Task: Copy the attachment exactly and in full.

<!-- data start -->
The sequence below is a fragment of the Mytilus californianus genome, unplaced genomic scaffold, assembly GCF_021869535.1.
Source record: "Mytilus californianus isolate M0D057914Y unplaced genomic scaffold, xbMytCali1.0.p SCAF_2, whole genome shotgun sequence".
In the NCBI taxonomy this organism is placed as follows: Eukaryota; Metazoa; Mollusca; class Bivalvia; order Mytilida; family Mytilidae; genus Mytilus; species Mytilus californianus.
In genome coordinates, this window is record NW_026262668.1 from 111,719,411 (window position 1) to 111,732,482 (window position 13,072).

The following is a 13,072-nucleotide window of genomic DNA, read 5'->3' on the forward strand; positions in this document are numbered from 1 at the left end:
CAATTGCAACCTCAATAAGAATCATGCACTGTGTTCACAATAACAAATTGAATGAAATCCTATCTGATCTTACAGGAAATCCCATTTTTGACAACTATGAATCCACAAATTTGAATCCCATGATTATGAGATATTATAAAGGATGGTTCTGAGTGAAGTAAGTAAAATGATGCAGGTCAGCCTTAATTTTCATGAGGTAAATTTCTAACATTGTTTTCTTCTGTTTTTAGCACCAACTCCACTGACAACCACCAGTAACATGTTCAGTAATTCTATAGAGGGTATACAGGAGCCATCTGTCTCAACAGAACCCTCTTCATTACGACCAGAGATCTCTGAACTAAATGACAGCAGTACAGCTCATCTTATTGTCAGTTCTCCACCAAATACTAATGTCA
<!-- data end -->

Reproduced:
The sequence below is a fragment of the Mytilus californianus genome, unplaced genomic scaffold, assembly GCF_021869535.1.
Source record: "Mytilus californianus isolate M0D057914Y unplaced genomic scaffold, xbMytCali1.0.p SCAF_2, whole genome shotgun sequence".
In the NCBI taxonomy this organism is placed as follows: Eukaryota; Metazoa; Mollusca; class Bivalvia; order Mytilida; family Mytilidae; genus Mytilus; species Mytilus californianus.
In genome coordinates, this window is record NW_026262668.1 from 111,719,411 (window position 1) to 111,732,482 (window position 13,072).

The following is a 13,072-nucleotide window of genomic DNA, read 5'->3' on the forward strand; positions in this document are numbered from 1 at the left end:
CAATTGCAACCTCAATAAGAATCATGCACTGTGTTCACAATAACAAATTGAATGAAATCCTATCTGATCTTACAGGAAATCCCATTTTTGACAACTATGAATCCACAAATTTGAATCCCATGATTATGAGATATTATAAAGGATGGTTCTGAGTGAAGTAAGTAAAATGATGCAGGTCAGCCTTAATTTTCATGAGGTAAATTTCTAACATTGTTTTCTTCTGTTTTTAGCACCAACTCCACTGACAACCACCAGTAACATGTTCAGTAATTCTATAGAGGGTATACAGGAGCCATCTGTCTCAACAGAACCCTCTTCATTACGACCAGAGATCTCTGAACTAAATGACAGCAGTACAGCTCATCTTATTGTCAGTTCTCCACCAAATACTAATGTCA